For all TFE concentrations used, the emission spectra of the Scorpion-5′-PY showed λmax 376 nm. On addition of Exciprobe-3′-N, the emission maximum red-shifted by a few nanometers, and its emission intensity decreased, indicating duplex formation. However, no exciplex emission was seen for this system in Tris buffer for any TFE concentration less than 19.6% (v/v). For the full Scorpion system, exciplex emission in the presence of TFE was strongest at 32% (v/v) TFE. Thus the precise structural nature of the (local) duplex formed in the Scorpion exciprobe stem–loop differs from conventional linear duplex DNA, for which exciplex mission is optimal at 80% (v/v) TFE [7–10]. The role of TFE in allowing exciplex emission for nucleic acid systems is under investigation [7–10], but clearly the optimal conformation of the nucleic acid system (whether linear or Scorpion stem–loop) is critical as the optimal percentage of TFE varies with the system [7–10], and in organic model exciplexes TFE fully quenches exciplex emission .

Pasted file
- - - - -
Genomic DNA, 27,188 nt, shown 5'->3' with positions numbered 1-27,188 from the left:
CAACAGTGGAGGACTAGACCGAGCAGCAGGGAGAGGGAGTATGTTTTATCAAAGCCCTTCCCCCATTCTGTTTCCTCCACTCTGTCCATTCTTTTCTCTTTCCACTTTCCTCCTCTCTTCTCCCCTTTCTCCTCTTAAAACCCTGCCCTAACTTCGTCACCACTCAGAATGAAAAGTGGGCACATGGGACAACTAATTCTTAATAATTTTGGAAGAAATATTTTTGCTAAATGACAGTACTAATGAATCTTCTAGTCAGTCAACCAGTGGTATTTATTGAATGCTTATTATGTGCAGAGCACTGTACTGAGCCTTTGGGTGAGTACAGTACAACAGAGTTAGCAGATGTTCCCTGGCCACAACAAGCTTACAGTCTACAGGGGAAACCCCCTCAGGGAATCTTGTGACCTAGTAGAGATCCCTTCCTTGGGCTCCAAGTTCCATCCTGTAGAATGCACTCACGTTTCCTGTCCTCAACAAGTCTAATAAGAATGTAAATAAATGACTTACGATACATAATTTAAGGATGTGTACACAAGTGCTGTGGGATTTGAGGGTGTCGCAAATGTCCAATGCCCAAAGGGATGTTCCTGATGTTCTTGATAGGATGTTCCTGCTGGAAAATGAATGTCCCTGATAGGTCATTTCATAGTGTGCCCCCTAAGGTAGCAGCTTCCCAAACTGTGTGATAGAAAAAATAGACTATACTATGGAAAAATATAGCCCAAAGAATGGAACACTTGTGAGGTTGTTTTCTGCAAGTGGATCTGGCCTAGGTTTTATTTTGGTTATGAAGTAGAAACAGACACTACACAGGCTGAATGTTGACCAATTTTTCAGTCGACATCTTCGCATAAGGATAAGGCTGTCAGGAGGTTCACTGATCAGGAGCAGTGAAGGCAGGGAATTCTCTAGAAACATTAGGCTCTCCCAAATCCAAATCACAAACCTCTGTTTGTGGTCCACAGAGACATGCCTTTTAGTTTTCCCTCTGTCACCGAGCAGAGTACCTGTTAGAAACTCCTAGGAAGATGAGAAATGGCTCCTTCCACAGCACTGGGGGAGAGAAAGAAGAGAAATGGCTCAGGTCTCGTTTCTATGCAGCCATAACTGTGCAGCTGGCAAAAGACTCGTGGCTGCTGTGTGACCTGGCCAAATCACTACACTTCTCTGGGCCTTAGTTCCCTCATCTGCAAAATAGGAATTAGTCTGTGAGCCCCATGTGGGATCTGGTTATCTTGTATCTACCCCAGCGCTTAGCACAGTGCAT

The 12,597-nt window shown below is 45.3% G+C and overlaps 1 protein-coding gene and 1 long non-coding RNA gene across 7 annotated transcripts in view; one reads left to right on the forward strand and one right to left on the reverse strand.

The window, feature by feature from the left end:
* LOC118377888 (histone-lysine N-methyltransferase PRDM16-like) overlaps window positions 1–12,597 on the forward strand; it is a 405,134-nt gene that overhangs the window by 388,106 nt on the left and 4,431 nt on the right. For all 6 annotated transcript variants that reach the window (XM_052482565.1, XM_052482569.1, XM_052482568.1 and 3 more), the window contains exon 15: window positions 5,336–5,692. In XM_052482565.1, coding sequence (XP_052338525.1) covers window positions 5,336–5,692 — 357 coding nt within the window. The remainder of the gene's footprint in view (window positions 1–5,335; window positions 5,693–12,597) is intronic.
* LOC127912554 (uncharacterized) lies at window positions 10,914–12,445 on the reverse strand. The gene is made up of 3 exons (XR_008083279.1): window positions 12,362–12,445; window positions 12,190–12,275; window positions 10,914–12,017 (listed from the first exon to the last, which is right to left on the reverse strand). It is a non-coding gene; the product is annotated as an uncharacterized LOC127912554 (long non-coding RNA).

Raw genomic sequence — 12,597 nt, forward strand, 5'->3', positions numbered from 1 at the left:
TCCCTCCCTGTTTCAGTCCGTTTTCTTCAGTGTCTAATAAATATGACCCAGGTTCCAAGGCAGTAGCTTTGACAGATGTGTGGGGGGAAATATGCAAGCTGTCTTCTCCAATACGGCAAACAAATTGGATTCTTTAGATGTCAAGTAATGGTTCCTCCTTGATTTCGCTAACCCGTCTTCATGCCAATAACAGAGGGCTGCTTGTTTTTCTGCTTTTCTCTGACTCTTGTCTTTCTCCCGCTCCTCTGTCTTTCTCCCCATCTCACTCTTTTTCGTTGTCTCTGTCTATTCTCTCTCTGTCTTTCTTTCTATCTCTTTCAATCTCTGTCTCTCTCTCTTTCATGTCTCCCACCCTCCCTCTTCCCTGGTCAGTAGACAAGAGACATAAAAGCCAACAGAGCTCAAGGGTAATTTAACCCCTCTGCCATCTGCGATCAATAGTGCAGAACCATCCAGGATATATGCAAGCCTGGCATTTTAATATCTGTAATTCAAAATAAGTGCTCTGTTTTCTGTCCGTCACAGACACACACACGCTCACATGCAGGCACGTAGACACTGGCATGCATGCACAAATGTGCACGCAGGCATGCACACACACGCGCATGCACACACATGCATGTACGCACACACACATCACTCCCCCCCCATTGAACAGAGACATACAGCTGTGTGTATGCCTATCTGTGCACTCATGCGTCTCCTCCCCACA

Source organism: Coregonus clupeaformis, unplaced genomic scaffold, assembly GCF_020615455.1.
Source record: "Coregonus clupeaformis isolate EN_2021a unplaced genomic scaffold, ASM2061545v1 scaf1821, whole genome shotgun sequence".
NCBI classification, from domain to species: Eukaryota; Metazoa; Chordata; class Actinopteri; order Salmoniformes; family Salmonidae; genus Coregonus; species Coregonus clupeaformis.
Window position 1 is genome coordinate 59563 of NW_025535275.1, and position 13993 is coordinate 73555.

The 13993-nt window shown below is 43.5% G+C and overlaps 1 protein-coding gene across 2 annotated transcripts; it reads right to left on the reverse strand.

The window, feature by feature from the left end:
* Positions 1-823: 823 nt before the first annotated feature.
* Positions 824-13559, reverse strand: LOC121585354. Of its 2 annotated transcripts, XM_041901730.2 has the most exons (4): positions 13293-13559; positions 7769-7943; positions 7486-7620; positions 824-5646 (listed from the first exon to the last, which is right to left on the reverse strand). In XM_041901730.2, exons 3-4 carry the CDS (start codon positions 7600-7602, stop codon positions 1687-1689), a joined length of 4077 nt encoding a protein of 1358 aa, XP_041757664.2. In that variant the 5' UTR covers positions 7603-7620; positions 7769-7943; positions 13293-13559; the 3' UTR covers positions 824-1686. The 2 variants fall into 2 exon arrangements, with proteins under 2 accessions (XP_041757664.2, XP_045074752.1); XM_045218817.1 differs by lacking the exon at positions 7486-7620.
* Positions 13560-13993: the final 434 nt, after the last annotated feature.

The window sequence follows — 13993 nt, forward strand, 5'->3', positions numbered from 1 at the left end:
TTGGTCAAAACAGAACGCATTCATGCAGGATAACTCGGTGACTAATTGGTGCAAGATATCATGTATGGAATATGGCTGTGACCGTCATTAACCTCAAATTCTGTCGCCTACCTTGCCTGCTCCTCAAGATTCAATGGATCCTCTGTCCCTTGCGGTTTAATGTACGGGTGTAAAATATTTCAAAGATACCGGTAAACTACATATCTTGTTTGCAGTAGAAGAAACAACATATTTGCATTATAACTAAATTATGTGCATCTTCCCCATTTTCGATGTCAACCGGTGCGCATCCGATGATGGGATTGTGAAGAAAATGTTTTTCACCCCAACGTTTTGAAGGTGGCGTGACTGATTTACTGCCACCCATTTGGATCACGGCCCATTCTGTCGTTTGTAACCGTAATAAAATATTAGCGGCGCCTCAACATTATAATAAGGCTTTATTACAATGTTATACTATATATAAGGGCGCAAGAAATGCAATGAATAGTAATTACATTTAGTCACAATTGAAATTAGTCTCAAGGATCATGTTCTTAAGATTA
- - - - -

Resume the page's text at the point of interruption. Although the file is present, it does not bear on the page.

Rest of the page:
Despite the close proximity of pyrene and naphthalene, no exciplex signal was detected at any TFE concentration for the system comprising Scorpion-5′-N and Exciprobe-3′-PY. It may be that the pyrene and naphthalene sites do not achieve the required exciplex geometry. Another possibility regarding the absence of the exciplex signal is that the 3′-terminal pyrene is attached directly to a guanosine nucleotide (Figure 2). Nevertheless, no background exciplex signal was detected for Exciprobe-3′-PY. This implies that the linkage at the 3′-phosphate may prevent the back interaction of pyrene with nucleobases.
In summary, we show that nucleic acid-mounted exciplexes can be used in combination with Scorpion systems to provide fluorescent emission, and that nucleic acid-mounted exciplexes serve as sensitive monitors of subtle conformational differences.
locally excited state
‘melting’ temperature of DNA
- Tris buffer
10 mM Tris/0.1 M NaCl (pH 8.4)
We are grateful for financial support from the BBSRC (Biotechnology and Biological Sciences Research Council) and the Great Socialist People's Libyan Arab Jamahiriya (Secretariat of Higher Education) for financial support to A.G.
Present address: Illumina Cambridge, Chesterford Research Park, Little Chesterford, Essex CB10 1XL, U.K.
Present address: Department of Chemistry, Shiraz University, Shiraz, Iran.